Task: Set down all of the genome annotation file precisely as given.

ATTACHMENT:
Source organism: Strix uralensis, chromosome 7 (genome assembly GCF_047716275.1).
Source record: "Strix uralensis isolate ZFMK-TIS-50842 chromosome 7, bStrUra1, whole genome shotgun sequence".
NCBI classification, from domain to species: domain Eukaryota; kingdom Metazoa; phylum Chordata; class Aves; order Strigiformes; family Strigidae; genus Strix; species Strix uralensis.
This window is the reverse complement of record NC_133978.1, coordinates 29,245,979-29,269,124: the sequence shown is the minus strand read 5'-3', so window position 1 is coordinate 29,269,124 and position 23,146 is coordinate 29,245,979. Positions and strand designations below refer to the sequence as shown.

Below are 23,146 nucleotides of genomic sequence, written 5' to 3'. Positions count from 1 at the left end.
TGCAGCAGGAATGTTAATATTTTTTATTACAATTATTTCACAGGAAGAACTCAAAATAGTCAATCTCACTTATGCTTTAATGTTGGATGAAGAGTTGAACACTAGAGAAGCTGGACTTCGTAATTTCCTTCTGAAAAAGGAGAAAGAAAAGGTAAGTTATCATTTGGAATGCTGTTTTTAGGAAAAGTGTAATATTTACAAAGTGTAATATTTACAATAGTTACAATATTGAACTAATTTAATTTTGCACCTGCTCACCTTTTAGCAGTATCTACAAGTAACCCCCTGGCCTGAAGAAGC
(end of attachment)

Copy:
Source organism: Strix uralensis, chromosome 7 (genome assembly GCF_047716275.1).
Source record: "Strix uralensis isolate ZFMK-TIS-50842 chromosome 7, bStrUra1, whole genome shotgun sequence".
NCBI classification, from domain to species: domain Eukaryota; kingdom Metazoa; phylum Chordata; class Aves; order Strigiformes; family Strigidae; genus Strix; species Strix uralensis.
This window is the reverse complement of record NC_133978.1, coordinates 29,245,979-29,269,124: the sequence shown is the minus strand read 5'-3', so window position 1 is coordinate 29,269,124 and position 23,146 is coordinate 29,245,979. Positions and strand designations below refer to the sequence as shown.

Below are 23,146 nucleotides of genomic sequence, written 5' to 3'. Positions count from 1 at the left end.
TGCAGCAGGAATGTTAATATTTTTTATTACAATTATTTCACAGGAAGAACTCAAAATAGTCAATCTCACTTATGCTTTAATGTTGGATGAAGAGTTGAACACTAGAGAAGCTGGACTTCGTAATTTCCTTCTGAAAAAGGAGAAAGAAAAGGTAAGTTATCATTTGGAATGCTGTTTTTAGGAAAAGTGTAATATTTACAAAGTGTAATATTTACAATAGTTACAATATTGAACTAATTTAATTTTGCACCTGCTCACCTTTTAGCAGTATCTACAAGTAACCCCCTGGCCTGAAGAAGC